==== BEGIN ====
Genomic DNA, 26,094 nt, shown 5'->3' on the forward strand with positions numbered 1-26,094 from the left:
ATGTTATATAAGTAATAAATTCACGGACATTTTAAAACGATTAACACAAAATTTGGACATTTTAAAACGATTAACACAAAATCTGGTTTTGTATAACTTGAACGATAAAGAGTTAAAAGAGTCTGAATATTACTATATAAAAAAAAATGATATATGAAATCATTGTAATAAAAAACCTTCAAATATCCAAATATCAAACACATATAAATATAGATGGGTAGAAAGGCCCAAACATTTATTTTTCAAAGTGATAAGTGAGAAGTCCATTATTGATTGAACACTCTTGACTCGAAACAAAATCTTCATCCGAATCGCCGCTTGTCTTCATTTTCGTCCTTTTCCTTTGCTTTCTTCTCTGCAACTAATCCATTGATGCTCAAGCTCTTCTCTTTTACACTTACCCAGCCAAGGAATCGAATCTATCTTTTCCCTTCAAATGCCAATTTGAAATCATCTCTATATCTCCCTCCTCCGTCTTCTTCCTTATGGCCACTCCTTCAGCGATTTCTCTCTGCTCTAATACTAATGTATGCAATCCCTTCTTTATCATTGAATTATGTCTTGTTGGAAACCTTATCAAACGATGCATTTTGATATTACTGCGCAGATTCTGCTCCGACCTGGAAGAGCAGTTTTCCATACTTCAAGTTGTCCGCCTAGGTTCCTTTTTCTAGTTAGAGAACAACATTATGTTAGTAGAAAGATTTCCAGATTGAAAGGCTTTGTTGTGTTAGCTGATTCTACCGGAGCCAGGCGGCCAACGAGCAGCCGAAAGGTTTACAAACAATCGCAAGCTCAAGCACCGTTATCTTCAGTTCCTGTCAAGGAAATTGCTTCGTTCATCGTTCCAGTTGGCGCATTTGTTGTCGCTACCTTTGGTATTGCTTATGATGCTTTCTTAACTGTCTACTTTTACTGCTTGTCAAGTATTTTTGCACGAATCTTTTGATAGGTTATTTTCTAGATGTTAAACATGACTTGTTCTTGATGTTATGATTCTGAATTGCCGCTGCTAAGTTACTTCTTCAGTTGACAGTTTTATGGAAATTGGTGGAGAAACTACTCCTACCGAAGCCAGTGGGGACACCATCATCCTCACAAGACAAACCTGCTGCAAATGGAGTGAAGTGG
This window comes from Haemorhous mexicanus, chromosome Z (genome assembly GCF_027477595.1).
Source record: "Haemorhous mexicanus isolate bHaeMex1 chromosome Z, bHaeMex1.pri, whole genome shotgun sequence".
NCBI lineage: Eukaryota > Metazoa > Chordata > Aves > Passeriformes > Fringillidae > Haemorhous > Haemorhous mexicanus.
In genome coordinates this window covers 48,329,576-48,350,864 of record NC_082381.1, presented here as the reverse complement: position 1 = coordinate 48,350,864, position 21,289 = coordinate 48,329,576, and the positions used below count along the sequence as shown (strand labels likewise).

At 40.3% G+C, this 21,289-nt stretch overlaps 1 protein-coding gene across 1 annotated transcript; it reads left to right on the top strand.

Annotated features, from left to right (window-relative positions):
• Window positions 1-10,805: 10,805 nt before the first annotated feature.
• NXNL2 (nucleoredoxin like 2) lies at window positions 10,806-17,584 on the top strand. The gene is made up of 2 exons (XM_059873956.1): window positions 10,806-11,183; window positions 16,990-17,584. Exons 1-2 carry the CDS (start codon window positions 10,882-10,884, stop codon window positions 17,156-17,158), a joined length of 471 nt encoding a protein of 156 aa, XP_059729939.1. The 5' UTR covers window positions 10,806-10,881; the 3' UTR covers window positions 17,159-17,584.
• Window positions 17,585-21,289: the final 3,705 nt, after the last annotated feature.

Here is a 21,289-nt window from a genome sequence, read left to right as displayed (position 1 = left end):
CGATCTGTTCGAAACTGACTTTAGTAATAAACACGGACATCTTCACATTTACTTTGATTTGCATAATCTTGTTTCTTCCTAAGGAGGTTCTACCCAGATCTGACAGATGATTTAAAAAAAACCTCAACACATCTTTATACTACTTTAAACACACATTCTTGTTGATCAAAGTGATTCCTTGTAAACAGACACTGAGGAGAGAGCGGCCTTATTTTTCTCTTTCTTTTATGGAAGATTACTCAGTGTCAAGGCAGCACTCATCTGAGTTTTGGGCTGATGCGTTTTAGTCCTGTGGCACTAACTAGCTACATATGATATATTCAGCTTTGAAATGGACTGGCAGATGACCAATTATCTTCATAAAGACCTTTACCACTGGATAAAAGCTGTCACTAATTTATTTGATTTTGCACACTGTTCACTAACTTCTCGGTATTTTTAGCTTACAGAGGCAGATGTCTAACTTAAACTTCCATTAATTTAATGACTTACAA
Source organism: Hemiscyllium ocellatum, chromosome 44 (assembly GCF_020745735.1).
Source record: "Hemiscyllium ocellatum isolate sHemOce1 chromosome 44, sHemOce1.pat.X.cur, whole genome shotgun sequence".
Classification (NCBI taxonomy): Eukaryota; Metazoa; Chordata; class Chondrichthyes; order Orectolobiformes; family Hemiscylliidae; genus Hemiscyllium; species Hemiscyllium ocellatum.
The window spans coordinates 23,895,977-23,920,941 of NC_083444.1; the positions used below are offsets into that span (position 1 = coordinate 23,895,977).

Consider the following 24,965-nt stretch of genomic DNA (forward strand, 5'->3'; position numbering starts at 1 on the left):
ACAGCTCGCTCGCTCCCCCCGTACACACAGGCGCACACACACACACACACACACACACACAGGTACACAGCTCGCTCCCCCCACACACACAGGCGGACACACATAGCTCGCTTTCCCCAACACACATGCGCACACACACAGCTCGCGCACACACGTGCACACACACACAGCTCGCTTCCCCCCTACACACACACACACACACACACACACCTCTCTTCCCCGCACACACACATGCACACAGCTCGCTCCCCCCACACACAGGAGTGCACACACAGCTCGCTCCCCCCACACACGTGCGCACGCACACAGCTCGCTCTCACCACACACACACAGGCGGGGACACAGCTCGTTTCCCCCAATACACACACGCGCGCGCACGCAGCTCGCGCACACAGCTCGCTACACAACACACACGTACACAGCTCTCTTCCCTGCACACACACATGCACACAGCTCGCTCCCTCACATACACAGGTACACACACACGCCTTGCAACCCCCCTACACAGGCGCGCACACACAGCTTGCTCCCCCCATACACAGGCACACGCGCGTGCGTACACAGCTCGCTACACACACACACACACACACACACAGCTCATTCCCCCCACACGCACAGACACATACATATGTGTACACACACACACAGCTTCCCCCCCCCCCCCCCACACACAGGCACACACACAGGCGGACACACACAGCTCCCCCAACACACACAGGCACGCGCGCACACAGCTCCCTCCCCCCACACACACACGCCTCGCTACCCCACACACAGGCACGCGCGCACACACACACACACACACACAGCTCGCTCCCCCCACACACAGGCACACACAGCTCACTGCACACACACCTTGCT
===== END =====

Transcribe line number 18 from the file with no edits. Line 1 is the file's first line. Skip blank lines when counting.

Consider the following 24,965-nt stretch of genomic DNA (forward strand, 5'->3'; position numbering starts at 1 on the left):